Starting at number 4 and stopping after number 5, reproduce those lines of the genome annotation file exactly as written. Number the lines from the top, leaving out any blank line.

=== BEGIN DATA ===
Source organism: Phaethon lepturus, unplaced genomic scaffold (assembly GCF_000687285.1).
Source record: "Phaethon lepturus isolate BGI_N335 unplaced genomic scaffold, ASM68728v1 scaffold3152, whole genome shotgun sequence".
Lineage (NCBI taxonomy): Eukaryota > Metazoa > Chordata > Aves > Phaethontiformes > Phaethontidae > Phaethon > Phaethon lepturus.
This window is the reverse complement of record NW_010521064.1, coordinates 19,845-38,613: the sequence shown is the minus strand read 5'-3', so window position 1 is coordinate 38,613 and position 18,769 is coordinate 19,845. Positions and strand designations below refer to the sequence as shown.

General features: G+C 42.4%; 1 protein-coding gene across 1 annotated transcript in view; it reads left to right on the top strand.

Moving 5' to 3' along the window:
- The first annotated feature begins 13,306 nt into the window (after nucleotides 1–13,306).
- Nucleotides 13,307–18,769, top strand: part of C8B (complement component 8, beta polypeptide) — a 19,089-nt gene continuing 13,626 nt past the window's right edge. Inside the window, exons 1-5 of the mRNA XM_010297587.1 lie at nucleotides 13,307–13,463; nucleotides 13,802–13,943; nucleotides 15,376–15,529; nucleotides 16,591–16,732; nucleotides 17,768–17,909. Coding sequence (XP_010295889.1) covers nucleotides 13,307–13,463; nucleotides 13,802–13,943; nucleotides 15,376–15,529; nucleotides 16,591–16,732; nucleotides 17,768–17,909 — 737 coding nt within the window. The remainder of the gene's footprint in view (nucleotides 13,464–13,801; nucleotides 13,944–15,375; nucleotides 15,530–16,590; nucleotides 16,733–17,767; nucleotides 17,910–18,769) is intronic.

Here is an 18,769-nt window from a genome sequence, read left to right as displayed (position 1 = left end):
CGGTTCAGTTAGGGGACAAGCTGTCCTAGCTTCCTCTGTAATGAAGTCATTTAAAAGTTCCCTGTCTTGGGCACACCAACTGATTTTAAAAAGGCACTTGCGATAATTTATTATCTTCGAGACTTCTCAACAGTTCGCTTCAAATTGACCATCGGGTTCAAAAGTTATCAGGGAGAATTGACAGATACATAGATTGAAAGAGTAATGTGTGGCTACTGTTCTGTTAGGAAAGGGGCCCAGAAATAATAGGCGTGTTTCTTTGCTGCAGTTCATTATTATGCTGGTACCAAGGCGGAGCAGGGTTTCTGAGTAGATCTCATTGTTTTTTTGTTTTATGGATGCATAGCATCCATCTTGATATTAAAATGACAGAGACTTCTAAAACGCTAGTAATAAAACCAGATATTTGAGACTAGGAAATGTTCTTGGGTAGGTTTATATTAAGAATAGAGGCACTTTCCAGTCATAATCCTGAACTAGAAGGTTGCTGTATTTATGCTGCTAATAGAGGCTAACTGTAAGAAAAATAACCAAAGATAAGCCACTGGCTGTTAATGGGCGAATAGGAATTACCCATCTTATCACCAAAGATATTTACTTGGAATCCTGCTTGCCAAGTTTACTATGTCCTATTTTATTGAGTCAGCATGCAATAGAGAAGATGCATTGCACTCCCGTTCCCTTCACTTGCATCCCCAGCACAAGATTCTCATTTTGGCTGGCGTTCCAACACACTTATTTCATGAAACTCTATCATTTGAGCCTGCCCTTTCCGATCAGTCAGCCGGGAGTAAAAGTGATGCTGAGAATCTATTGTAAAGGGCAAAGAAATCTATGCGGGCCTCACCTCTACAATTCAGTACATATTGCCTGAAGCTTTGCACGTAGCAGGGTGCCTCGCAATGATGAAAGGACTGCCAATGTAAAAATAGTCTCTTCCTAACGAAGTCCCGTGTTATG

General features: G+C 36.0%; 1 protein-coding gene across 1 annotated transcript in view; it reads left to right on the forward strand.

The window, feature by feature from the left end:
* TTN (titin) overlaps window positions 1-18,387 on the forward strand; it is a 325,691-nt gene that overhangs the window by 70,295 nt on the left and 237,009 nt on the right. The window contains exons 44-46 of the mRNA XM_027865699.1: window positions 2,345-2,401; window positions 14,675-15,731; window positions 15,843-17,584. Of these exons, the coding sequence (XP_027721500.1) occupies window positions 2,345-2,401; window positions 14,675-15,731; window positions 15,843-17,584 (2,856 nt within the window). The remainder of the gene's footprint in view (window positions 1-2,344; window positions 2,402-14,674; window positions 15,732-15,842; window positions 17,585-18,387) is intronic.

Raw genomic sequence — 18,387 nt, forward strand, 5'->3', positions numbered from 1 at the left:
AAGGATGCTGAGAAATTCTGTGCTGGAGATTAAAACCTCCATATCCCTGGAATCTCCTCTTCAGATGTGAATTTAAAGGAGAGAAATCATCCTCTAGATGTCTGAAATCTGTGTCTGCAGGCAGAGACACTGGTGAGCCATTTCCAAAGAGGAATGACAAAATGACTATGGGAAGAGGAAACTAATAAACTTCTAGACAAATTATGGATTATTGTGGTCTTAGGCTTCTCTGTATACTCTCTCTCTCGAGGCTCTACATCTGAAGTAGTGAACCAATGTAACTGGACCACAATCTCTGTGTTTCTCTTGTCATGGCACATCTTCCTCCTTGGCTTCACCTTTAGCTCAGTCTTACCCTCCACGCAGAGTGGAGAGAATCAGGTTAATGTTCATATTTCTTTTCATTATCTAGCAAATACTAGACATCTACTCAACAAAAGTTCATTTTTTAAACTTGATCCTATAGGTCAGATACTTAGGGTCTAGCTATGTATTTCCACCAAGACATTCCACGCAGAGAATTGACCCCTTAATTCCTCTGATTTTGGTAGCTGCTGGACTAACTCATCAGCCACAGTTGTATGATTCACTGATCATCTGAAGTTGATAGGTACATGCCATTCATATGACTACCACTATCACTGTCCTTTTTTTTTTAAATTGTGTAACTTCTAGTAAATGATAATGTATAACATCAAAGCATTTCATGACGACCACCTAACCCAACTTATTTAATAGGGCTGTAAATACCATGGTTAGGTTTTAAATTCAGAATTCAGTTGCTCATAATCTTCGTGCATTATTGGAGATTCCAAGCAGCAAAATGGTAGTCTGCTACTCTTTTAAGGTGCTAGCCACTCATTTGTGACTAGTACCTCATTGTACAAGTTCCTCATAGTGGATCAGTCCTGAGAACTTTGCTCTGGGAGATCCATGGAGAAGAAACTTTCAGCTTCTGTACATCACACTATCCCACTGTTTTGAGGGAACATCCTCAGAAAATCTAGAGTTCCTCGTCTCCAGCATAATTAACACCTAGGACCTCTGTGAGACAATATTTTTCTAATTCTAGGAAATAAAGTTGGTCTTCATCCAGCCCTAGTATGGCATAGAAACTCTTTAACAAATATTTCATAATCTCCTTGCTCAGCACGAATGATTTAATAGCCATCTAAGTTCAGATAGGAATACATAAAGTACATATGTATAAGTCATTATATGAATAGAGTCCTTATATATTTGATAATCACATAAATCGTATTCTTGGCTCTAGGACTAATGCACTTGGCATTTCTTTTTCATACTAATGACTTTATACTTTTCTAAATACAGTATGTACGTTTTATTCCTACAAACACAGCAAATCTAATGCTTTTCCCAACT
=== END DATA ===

This window is the reverse complement of record NW_010521064.1, coordinates 19,845-38,613: the sequence shown is the minus strand read 5'-3', so window position 1 is coordinate 38,613 and position 18,769 is coordinate 19,845. Positions and strand designations below refer to the sequence as shown.

General features: G+C 42.4%; 1 protein-coding gene across 1 annotated transcript in view; it reads left to right on the top strand.